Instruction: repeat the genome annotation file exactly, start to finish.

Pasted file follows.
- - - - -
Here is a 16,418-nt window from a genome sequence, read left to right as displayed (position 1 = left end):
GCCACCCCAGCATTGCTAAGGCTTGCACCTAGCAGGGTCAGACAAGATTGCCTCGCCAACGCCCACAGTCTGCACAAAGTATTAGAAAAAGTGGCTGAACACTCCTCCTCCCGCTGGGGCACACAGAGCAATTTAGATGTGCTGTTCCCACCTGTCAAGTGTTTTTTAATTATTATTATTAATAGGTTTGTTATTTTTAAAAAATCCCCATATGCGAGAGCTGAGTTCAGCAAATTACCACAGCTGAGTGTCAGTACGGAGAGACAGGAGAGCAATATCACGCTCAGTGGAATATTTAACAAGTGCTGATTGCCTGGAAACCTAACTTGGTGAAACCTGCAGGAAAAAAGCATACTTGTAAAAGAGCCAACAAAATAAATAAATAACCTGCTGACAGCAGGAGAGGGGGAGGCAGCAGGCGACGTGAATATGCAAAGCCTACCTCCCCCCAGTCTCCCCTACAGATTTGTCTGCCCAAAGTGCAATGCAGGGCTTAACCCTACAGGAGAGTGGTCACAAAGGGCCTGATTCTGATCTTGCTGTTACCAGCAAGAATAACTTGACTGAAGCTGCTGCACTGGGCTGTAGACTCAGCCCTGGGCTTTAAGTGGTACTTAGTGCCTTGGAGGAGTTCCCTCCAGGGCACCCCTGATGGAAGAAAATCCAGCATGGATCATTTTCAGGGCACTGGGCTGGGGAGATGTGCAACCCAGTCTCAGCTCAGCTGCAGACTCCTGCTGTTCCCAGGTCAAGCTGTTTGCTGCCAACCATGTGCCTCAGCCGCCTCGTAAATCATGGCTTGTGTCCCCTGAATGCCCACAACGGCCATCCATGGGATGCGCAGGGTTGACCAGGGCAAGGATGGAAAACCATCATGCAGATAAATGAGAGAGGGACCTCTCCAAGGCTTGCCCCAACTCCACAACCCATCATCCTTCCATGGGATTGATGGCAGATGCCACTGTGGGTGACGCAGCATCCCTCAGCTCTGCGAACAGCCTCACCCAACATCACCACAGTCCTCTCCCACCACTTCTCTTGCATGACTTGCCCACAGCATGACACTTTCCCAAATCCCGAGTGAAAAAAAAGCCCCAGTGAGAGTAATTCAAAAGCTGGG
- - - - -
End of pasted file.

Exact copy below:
Here is a 16,418-nt window from a genome sequence, read left to right as displayed (position 1 = left end):
GCCACCCCAGCATTGCTAAGGCTTGCACCTAGCAGGGTCAGACAAGATTGCCTCGCCAACGCCCACAGTCTGCACAAAGTATTAGAAAAAGTGGCTGAACACTCCTCCTCCCGCTGGGGCACACAGAGCAATTTAGATGTGCTGTTCCCACCTGTCAAGTGTTTTTTAATTATTATTATTAATAGGTTTGTTATTTTTAAAAAATCCCCATATGCGAGAGCTGAGTTCAGCAAATTACCACAGCTGAGTGTCAGTACGGAGAGACAGGAGAGCAATATCACGCTCAGTGGAATATTTAACAAGTGCTGATTGCCTGGAAACCTAACTTGGTGAAACCTGCAGGAAAAAAGCATACTTGTAAAAGAGCCAACAAAATAAATAAATAACCTGCTGACAGCAGGAGAGGGGGAGGCAGCAGGCGACGTGAATATGCAAAGCCTACCTCCCCCCAGTCTCCCCTACAGATTTGTCTGCCCAAAGTGCAATGCAGGGCTTAACCCTACAGGAGAGTGGTCACAAAGGGCCTGATTCTGATCTTGCTGTTACCAGCAAGAATAACTTGACTGAAGCTGCTGCACTGGGCTGTAGACTCAGCCCTGGGCTTTAAGTGGTACTTAGTGCCTTGGAGGAGTTCCCTCCAGGGCACCCCTGATGGAAGAAAATCCAGCATGGATCATTTTCAGGGCACTGGGCTGGGGAGATGTGCAACCCAGTCTCAGCTCAGCTGCAGACTCCTGCTGTTCCCAGGTCAAGCTGTTTGCTGCCAACCATGTGCCTCAGCCGCCTCGTAAATCATGGCTTGTGTCCCCTGAATGCCCACAACGGCCATCCATGGGATGCGCAGGGTTGACCAGGGCAAGGATGGAAAACCATCATGCAGATAAATGAGAGAGGGACCTCTCCAAGGCTTGCCCCAACTCCACAACCCATCATCCTTCCATGGGATTGATGGCAGATGCCACTGTGGGTGACGCAGCATCCCTCAGCTCTGCGAACAGCCTCACCCAACATCACCACAGTCCTCTCCCACCACTTCTCTTGCATGACTTGCCCACAGCATGACACTTTCCCAAATCCCGAGTGAAAAAAAAGCCCCAGTGAGAGTAATTCAAAAGCTGGG